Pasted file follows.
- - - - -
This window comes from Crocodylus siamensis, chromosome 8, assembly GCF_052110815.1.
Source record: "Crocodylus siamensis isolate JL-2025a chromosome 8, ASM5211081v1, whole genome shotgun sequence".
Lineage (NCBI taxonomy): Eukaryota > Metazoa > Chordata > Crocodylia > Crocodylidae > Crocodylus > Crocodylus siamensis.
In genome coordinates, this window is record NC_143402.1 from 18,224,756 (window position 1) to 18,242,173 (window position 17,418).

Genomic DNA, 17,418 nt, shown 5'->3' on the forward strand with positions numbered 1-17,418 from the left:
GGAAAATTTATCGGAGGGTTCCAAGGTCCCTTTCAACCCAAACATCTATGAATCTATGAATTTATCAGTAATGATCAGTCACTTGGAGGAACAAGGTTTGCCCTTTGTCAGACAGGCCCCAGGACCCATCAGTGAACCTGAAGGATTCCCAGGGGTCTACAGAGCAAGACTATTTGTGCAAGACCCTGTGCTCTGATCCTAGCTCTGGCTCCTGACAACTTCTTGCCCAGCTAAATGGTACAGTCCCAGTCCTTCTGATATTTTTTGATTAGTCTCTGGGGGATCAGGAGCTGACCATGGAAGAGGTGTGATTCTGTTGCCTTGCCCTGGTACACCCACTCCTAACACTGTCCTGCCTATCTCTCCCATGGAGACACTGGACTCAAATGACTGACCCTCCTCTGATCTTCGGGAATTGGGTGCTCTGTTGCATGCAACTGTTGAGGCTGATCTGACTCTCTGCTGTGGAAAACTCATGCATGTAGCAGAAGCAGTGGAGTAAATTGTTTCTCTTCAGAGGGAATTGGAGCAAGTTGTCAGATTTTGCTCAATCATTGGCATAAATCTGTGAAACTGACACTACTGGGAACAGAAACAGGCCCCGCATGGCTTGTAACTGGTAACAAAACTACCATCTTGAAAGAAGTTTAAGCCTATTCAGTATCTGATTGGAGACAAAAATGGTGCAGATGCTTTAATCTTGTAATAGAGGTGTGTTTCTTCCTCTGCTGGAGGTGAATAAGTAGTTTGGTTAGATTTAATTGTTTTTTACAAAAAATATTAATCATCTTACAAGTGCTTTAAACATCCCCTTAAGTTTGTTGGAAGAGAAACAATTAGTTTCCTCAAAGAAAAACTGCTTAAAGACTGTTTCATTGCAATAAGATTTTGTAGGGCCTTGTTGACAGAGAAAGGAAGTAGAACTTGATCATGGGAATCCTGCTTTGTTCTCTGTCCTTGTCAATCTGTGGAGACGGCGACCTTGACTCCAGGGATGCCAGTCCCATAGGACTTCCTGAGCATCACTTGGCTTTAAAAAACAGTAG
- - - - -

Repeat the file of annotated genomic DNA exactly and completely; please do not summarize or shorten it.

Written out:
This window comes from Crocodylus siamensis, chromosome 8, assembly GCF_052110815.1.
Source record: "Crocodylus siamensis isolate JL-2025a chromosome 8, ASM5211081v1, whole genome shotgun sequence".
Lineage (NCBI taxonomy): Eukaryota > Metazoa > Chordata > Crocodylia > Crocodylidae > Crocodylus > Crocodylus siamensis.
In genome coordinates, this window is record NC_143402.1 from 18,224,756 (window position 1) to 18,242,173 (window position 17,418).

Genomic DNA, 17,418 nt, shown 5'->3' on the forward strand with positions numbered 1-17,418 from the left:
GGAAAATTTATCGGAGGGTTCCAAGGTCCCTTTCAACCCAAACATCTATGAATCTATGAATTTATCAGTAATGATCAGTCACTTGGAGGAACAAGGTTTGCCCTTTGTCAGACAGGCCCCAGGACCCATCAGTGAACCTGAAGGATTCCCAGGGGTCTACAGAGCAAGACTATTTGTGCAAGACCCTGTGCTCTGATCCTAGCTCTGGCTCCTGACAACTTCTTGCCCAGCTAAATGGTACAGTCCCAGTCCTTCTGATATTTTTTGATTAGTCTCTGGGGGATCAGGAGCTGACCATGGAAGAGGTGTGATTCTGTTGCCTTGCCCTGGTACACCCACTCCTAACACTGTCCTGCCTATCTCTCCCATGGAGACACTGGACTCAAATGACTGACCCTCCTCTGATCTTCGGGAATTGGGTGCTCTGTTGCATGCAACTGTTGAGGCTGATCTGACTCTCTGCTGTGGAAAACTCATGCATGTAGCAGAAGCAGTGGAGTAAATTGTTTCTCTTCAGAGGGAATTGGAGCAAGTTGTCAGATTTTGCTCAATCATTGGCATAAATCTGTGAAACTGACACTACTGGGAACAGAAACAGGCCCCGCATGGCTTGTAACTGGTAACAAAACTACCATCTTGAAAGAAGTTTAAGCCTATTCAGTATCTGATTGGAGACAAAAATGGTGCAGATGCTTTAATCTTGTAATAGAGGTGTGTTTCTTCCTCTGCTGGAGGTGAATAAGTAGTTTGGTTAGATTTAATTGTTTTTTACAAAAAATATTAATCATCTTACAAGTGCTTTAAACATCCCCTTAAGTTTGTTGGAAGAGAAACAATTAGTTTCCTCAAAGAAAAACTGCTTAAAGACTGTTTCATTGCAATAAGATTTTGTAGGGCCTTGTTGACAGAGAAAGGAAGTAGAACTTGATCATGGGAATCCTGCTTTGTTCTCTGTCCTTGTCAATCTGTGGAGACGGCGACCTTGACTCCAGGGATGCCAGTCCCATAGGACTTCCTGAGCATCACTTGGCTTTAAAAAACAGTAG